Storytelling vs. Art

When I initially started writing my thoughts here, I contacted a few of my colleagues to contribute as well. Garen Barsegian was one of the first to reply. A seasoned producer and director out of New York City, Garen has worked with Empire Green on multiple NYC-based productions.

The last time Garen and I worked together, we began a conversation about symbolism vs. storytelling in filmmaking. I was fresh off some Winding-Refn films and digging the concept of beginning with abstract symbolism then crafting a story around those symbols. Garen was like “Uh uh uh, buddy. You got it all wrong…”

Garen writes,

As a person that’s excited about art, photography, sculpture and design it’s difficult for me to create something that doesn’t embody or focus on one of those elements. It took me a long time to realize that there was a fundamental flaw in this approach. It’s a common problem that exists in content creation today – of which I’m guilty of as well. The problem is - often times the visual impact of a film takes precedence over the narrative. In many ways it feels like we’re doing it all backwards.

It should be noted that in film making so many variables exist and personally the most incredible films are those that harmoniously balance or focus these many variables to service the narrative. In this way – the story takes precedence and all of the variables (sound, music, camera choice, lensing choice, talent, art, props, etc..) simply function to tell this story in the most authentic way possible.

If the story is weak, nothing you can ever do will correct this. Sure you can improve it or mask it – but you can never correct it. That’s why it’s so important to make sure the story is strong and well thought out. What’s also amazing about filmmaking is that it’s a collaborative medium incorporating many different people (department heads), which specialize in these various areas. They can all help to elevate your story and tell it in a unique way. The more experience you have the easier it is to find the harmony between the story and how to execute it – sometimes developing both simultaneously.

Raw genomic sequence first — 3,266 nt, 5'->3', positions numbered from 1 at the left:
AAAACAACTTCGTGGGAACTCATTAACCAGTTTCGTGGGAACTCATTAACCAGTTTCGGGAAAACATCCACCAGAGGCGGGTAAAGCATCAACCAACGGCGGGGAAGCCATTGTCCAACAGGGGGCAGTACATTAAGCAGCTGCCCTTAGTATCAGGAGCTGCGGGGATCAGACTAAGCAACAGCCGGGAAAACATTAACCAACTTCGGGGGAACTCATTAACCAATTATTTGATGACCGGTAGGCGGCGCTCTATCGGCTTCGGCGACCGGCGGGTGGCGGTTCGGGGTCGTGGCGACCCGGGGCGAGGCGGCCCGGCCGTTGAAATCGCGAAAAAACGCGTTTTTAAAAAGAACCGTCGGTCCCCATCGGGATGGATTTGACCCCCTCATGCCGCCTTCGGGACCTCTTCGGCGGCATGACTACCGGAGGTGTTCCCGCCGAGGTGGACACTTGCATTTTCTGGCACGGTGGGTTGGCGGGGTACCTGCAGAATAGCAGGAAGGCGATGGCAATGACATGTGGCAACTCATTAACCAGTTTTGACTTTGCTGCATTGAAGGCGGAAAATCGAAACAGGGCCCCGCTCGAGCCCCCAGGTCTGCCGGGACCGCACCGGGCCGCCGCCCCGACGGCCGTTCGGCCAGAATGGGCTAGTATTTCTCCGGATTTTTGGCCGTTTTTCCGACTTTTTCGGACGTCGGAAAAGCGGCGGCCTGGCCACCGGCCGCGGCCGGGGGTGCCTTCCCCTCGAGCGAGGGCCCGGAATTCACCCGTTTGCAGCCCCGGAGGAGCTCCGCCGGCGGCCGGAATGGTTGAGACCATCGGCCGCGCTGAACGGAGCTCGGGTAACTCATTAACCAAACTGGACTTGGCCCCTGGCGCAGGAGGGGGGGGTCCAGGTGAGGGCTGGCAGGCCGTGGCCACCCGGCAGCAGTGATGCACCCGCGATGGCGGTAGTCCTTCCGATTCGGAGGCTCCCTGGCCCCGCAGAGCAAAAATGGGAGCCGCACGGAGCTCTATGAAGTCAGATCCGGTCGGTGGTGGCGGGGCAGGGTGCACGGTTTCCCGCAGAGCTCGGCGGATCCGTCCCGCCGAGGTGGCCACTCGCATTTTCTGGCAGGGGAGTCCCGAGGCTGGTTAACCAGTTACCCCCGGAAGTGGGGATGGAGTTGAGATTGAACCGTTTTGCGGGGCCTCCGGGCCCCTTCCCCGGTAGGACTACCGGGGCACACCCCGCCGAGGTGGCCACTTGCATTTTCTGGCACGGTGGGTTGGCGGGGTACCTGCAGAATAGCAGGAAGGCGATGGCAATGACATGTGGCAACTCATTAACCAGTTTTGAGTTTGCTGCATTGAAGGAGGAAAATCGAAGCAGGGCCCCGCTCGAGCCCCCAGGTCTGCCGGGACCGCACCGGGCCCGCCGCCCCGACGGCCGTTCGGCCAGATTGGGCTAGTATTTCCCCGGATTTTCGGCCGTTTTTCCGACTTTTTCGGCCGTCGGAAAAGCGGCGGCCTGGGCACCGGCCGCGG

The best example of this is in two films created by my favorite director & cinematographer duo – Wong Kar Wai & Christopher Doyle. It should be noted that Fallen Angels & In The Mood For Love are two completely different films. One (Fallen Angels) set in the 90s in the fluorescent-lit Hong Kong about a serial killer who's fallen in love with his partner and the second a period film (In The Mood For Love) about two neighbors who discover their spouses are cheating on them.

Fallen Angels, 1998

In the Mood for Love, 2001

The best example of this is in two films created by my favorite director & cinematographer duo – Wong Kar Wai & Christopher Doyle. It should be noted that Fallen Angels & In The Mood For Love are two completely different films. One (Fallen Angels) set in the 90s in the fluorescent-lit Hong Kong about a serial killer who's fallen in love with his partner and the second a period film (In The Mood For Love) about two neighbors who discover their spouses are cheating on them.

The two films, although created by the same team, utilize uniquely different techniques in cinematography to help tell their respective stories. While in Fallen Angels the handheld, neurotic and fluorescently lit city helps evoke the disillusioned inner psyche of our protagonist, In The Mood For Love employs incredibly steady and carefully composed camera movements to align with the careful preparations the two cheating spouses engage to see each other. In this way, both films let the story dictate the visuals – not the other way around.

The other side of this argument - art for the sake of experimentation and self-expression – is entirely excluded from this conversation. The point is - art for the sake of art and art utilized to tell story are completely acceptable – it’s the midpoint that does neither well that should be reconsidered.

You can view Garen's collective work, Whooden, here.